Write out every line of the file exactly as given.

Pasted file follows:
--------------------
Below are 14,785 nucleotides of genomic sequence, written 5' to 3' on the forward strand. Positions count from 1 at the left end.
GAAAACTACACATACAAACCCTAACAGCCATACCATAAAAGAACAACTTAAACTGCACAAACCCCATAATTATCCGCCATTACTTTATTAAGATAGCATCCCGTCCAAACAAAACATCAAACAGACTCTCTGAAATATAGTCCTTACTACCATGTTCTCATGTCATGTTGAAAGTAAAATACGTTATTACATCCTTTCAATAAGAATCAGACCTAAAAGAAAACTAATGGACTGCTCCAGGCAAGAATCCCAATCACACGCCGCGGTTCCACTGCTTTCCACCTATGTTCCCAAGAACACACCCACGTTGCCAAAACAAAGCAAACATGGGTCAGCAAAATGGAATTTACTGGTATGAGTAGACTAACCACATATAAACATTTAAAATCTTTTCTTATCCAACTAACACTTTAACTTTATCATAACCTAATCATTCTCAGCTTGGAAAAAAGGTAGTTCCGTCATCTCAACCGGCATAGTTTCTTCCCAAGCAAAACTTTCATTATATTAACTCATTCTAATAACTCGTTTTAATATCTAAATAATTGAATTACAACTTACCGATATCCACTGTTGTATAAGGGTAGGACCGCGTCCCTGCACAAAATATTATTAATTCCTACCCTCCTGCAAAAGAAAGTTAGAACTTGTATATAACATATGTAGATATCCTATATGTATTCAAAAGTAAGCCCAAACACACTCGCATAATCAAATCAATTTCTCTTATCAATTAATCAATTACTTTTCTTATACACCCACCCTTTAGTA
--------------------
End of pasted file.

Below are 14,785 nucleotides of genomic sequence, written 5' to 3' on the forward strand. Positions count from 1 at the left end.
GAAAACTACACATACAAACCCTAACAGCCATACCATAAAAGAACAACTTAAACTGCACAAACCCCATAATTATCCGCCATTACTTTATTAAGATAGCATCCCGTCCAAACAAAACATCAAACAGACTCTCTGAAATATAGTCCTTACTACCATGTTCTCATGTCATGTTGAAAGTAAAATACGTTATTACATCCTTTCAATAAGAATCAGACCTAAAAGAAAACTAATGGACTGCTCCAGGCAAGAATCCCAATCACACGCCGCGGTTCCACTGCTTTCCACCTATGTTCCCAAGAACACACCCACGTTGCCAAAACAAAGCAAACATGGGTCAGCAAAATGGAATTTACTGGTATGAGTAGACTAACCACATATAAACATTTAAAATCTTTTCTTATCCAACTAACACTTTAACTTTATCATAACCTAATCATTCTCAGCTTGGAAAAAAGGTAGTTCCGTCATCTCAACCGGCATAGTTTCTTCCCAAGCAAAACTTTCATTATATTAACTCATTCTAATAACTCGTTTTAATATCTAAATAATTGAATTACAACTTACCGATATCCACTGTTGTATAAGGGTAGGACCGCGTCCCTGCACAAAATATTATTAATTCCTACCCTCCTGCAAAAGAAAGTTAGAACTTGTATATAACATATGTAGATATCCTATATGTATTCAAAAGTAAGCCCAAACACACTCGCATAATCAAATCAATTTCTCTTATCAATTAATCAATTACTTTTCTTATACACCCACCCTTTAGTA